Domestic Economy

Bumpy Road to Single-Digit Inflation

Bumpy Road to Single-Digit Inflation Bumpy Road to Single-Digit Inflation

With annual inflation rates falling below their long-term trend, economists are speculating whether it is possible to further reduce inflation to a single-digit rate and if so, what measures that would require.

Policymakers and economists chose the 25th Annual Conference on Monetary and Exchange Rate Policies, which was held May 31 and June 1 in Tehran, as an appropriate platform for debate.

Calling the shots, Ali Tayyebnia, minister of economy and financial affairs, claimed that “inflation has already reached its core [rate] and maintaining fiscal and monetary discipline won’t be enough to reduce it further.”

The theoretical framework behind the idea of a core rate of inflation was first laid out by Robert Gordon in a 1975 article. For Gordon, core inflation is its stable, long-term rate for a particular unemployment rate. Calculations of core inflation exclude products with volatile prices, like food or energy.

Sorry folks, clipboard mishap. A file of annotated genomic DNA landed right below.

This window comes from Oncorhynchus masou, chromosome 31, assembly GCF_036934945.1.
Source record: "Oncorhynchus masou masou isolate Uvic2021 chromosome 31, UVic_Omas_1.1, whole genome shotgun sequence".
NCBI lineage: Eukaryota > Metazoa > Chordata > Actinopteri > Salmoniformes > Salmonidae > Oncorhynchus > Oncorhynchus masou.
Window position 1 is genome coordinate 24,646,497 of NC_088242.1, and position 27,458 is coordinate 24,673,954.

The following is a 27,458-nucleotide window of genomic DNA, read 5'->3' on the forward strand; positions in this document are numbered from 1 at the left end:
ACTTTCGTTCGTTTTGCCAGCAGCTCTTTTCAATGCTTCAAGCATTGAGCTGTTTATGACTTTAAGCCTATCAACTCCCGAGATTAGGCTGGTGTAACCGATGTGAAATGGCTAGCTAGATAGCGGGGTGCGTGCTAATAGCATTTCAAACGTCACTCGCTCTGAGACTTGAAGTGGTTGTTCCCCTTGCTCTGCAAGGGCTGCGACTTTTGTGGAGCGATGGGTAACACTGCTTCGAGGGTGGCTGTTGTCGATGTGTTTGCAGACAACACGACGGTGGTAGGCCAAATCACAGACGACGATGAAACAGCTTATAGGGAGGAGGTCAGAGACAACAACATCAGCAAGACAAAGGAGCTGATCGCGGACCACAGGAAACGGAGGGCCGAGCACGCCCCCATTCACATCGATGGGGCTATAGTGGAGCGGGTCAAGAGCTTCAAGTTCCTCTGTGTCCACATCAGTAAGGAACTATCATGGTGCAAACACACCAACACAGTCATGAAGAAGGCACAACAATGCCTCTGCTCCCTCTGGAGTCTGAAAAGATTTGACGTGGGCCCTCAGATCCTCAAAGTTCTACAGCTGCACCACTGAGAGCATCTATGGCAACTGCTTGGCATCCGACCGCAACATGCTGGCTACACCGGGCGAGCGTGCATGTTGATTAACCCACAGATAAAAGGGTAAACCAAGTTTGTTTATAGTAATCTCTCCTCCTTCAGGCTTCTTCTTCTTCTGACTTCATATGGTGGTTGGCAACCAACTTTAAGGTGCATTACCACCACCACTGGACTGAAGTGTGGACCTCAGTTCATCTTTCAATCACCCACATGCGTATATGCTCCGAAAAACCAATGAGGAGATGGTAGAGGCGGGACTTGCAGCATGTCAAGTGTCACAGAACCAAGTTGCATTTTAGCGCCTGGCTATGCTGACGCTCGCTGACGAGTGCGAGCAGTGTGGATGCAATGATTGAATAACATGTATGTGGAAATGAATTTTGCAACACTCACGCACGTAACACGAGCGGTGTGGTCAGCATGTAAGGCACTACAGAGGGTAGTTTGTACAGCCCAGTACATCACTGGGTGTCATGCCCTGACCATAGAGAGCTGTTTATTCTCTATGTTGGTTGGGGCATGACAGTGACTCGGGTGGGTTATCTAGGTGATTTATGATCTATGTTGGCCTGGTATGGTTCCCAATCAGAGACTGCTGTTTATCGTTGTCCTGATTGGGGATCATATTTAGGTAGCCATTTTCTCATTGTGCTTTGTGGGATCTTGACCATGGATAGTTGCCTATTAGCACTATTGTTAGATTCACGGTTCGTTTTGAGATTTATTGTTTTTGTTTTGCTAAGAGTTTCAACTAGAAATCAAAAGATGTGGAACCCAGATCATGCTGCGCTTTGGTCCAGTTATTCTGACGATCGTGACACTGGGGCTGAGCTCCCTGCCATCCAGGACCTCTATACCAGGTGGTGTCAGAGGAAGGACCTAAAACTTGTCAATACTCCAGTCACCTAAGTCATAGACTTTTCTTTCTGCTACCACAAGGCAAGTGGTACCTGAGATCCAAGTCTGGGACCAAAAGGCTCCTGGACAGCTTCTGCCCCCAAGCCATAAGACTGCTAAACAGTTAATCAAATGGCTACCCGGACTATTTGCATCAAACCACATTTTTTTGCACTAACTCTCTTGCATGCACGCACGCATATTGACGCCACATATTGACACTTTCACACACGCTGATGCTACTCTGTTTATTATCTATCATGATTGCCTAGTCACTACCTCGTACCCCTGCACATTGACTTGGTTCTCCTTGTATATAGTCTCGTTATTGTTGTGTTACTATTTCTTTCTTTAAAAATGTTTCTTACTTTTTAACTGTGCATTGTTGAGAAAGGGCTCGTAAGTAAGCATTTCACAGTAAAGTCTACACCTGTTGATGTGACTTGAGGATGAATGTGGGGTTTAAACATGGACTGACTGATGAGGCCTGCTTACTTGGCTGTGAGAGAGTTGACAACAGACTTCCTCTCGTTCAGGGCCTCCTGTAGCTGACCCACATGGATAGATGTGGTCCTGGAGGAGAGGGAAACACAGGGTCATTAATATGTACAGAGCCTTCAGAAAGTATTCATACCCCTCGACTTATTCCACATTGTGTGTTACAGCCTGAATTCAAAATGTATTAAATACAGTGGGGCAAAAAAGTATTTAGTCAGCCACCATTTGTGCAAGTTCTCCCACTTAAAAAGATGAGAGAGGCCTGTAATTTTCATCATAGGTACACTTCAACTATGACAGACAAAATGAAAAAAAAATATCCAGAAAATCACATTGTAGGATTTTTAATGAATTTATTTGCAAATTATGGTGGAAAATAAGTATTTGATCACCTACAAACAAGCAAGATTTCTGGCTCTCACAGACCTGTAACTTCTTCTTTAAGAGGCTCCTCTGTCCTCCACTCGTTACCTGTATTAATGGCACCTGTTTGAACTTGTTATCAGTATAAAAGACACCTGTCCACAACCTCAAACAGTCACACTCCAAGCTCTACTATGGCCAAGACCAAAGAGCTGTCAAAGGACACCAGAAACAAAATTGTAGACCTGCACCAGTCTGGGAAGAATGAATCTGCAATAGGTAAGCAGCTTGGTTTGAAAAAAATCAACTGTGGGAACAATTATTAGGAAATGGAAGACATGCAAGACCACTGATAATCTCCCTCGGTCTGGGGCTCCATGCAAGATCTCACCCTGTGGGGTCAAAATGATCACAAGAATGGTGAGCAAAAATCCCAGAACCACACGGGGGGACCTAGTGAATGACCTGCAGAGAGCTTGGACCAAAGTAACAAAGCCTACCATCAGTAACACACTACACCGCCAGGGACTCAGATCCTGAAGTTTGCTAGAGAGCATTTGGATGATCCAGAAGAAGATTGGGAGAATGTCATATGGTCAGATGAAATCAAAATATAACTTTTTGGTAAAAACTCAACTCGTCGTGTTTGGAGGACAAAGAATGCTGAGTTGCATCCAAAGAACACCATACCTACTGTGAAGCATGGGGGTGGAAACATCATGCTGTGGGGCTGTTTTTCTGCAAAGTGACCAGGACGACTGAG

Nothing was more agreed upon at the conference than that core inflation in Iran is determined not so much by technical factors like the unemployment rate, as by political incentives and obstacles.  

Since the 1979 Islamic Revolution, inflation in Iran has averaged 19.5 percent. If periods of extraordinary high rates of above 30 percent are left out of this picture, average inflation falls to around 17 percent, which is still two percentage points above the current rate of around 15 percent.

Autarkic economic policies during Iraq-Iran War helped to keep inflation down until a sudden drop by over 50 percent in oil prices in 1986 caused inflation to peak just short of 30 percent.

After the war, inflation was successfully brought down by the Hashemi Rafsanjani administration to below the 10-percent mark as trade was opened up and oil revenues were used to increase imports. The value of imports shot up between 1989 and 1992 from $13 billion to $31 billion. Privatization of state assets was also started in earnest.

However, a rapidly growing pile of foreign debt made the government hastily turn around the liberalization plan during its First Five-Year Economic Development Plan (1991-96). This backtracking not only caused imports to plummet back to $19.3 billion in 1994, but also fueled inflation, which hit an all-time high of 49.4 percent in 1995.  

A combination of gradual and professional liberalization with stable oil prices helped Mohammad Khatami’s government keep the inflation rate consistently below its long-term average in the late 1990s and early 2000s.